Audi Q7 review - Engines, performance and drive
The Audi Q7 has great engines, rides beautifully and has buckets of grip and traction
The standard adaptive air-suspension and the ride is every bit as comfortable as a Range Rover’s, all the while displaying more control over bumps and through corners. For a large off-roader there’s lots of grip, and the steering is much quicker and more precise than either a Range Rover’s or Volvo XC90’s. And while the Q7 is very capable, it’s also a relaxed long-distance companion.
Scroll through the Audi Drive Select modes (or set your own individual parameters for the steering, throttle and suspension in ‘Individual’ mode), and the Q7 is certainly more agile than the original, and you can feel more of what is going on through the seat than before. That’s largely thanks to its MLB Evo platform – the same that underpins the Lamborghini Urus and Bentley Bentayga.
In Comfort mode, the steering is still light and short on feedback, but the car is far more willing to change direction and stability is rock solid at high speeds. That’s helped by the optional four-wheel steering system that turns the rear wheels in parallel with the front wheels at high speeds, or in opposite directions at lower speeds to improve the turning circle.
This is a 4x4 you can drive incredibly quickly, too. Ramp things up to Dynamic mode and the Q7 immediately feels more alert – it’s never harsh, but the body control is tauter, which gives you more confidence to push the car harder. Permanent quattro four-wheel drive gives excellent traction, too.
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The steering isn’t full of life, but there is some feel, and by flicking the smooth eight-speed auto box up and down with the steering wheel paddles, you can have a surprising amount of fun hustling this big SUV around.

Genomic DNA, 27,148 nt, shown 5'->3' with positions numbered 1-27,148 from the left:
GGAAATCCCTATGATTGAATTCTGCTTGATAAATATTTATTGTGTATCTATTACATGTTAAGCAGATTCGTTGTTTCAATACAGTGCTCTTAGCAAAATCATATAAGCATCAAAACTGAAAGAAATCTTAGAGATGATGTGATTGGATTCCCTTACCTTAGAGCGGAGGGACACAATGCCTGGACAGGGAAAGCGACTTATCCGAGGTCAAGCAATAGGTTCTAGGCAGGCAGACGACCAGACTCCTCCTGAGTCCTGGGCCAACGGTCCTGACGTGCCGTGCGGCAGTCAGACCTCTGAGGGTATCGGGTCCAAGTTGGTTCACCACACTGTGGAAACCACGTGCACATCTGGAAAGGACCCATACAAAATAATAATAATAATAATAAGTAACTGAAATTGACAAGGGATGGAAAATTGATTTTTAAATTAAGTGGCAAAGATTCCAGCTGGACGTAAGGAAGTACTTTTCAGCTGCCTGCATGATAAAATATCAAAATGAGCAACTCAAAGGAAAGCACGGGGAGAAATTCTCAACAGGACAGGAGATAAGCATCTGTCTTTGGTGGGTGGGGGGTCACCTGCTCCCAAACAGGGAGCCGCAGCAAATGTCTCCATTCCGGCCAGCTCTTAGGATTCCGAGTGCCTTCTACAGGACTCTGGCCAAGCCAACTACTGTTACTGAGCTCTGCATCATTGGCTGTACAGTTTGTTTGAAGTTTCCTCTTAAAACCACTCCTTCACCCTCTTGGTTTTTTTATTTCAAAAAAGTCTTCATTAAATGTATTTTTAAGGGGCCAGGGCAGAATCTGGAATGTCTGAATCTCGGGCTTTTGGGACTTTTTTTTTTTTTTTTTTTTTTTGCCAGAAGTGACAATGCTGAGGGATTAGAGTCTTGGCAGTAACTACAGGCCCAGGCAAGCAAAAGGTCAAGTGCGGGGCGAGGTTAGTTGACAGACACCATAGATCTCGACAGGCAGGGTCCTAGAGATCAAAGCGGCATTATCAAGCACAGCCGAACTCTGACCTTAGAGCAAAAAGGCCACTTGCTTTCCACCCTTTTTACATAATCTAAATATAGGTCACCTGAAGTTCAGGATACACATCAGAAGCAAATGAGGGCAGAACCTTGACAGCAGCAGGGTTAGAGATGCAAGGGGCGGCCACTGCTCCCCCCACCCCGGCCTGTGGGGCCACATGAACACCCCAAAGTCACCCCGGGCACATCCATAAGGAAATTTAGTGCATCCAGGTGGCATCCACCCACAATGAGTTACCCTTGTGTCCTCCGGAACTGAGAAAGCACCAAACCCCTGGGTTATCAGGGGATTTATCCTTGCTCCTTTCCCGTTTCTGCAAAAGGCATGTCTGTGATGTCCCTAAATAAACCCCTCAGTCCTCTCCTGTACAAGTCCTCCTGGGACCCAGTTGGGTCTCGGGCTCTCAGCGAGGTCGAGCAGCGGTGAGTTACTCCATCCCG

Although the Q7 isn’t designed to match a Range Rover off-road, the quattro system is more than capable of hauling the car through a muddy field or up a slippery track. In normal operation it splits the torque 40:60 front to rear, but can send up to 85 per cent of the torque to the rear axle if required.
In reality, few Q7s will ever leave the road. It's agile, and adding the all-wheel steering option enhances this; while its rivals use four-wheel drive to help off road, the Q7 feels more tuned for fun on it. Overall, the car is very pleasing and relaxing to drive either in town or on the motorway. It helps that the seats are comfortable and that very little outside noise enters the cabin.
Audi introduced a range of mild hybrid engines for the Q7 in 2019 with the aim of improving fuel economy and reducing CO2 emissions. There are three engines to choose from, two diesels and one petrol; all are 3.0-litre V6 units assisted by a small battery and belt alternator starter that form a 48-volt mild-hybrid system.
The entry-level model is the 45 TDI diesel with 228bhp and 600Nm of torque; the step to 50 TDI brings 282bhp for a 6.5-second 0-62mph sprint and 150mph top speed. All come fitted as standard with quattro four-wheel drive and a slick eight-speed tiptronic automatic gearbox.
Petrol buyers are catered for by the 55 TFSI, which boasts 335bhp. Acceleration is impressive in a car of this size; 0-62mph takes just 5.9 seconds and top speed is limited to 155mph. However, if it's power you're after, and your budget is able to stretch far enough, there's the barnstorming SQ7. Powered by a 4.0-litre V8 diesel, it produces 429bhp and a ludicrous 900Nm of torque, which means it completes 0-62mph in 4.8 seconds.
Two plug-in hybrid models will arrive in due course, badged 55 TFSI e and 60 TFSI e; the former produces 375bhp and the latter an impressive 449bhp. The same petrol 3.0-litre V6 features in both, augmented by an electric motor and battery, allowing for all-electric drive for around 26 miles.
In this review
- 1Audi Q7 reviewThe Audi Q7 is an upmarket SUV that's practical and packed with hi-tech features
- 2Engines, performance and drive - currently readingThe Audi Q7 has great engines, rides beautifully and has buckets of grip and traction
- 3MPG, CO2 and Running CostsThe Audi Q7 should match its rivals when it comes to fuel economy and emissions
- 4Interior, design and technologyThe latest Audi Q7 boasts a bold look and a luxurious, hi-tech interior
- 5Practicality, comfort and boot spaceSeating for seven, an enormous boot and good towing ability make for a practical SUV
- 6Reliability and SafetySafety kit is up there with the best; reliability is yet to be tested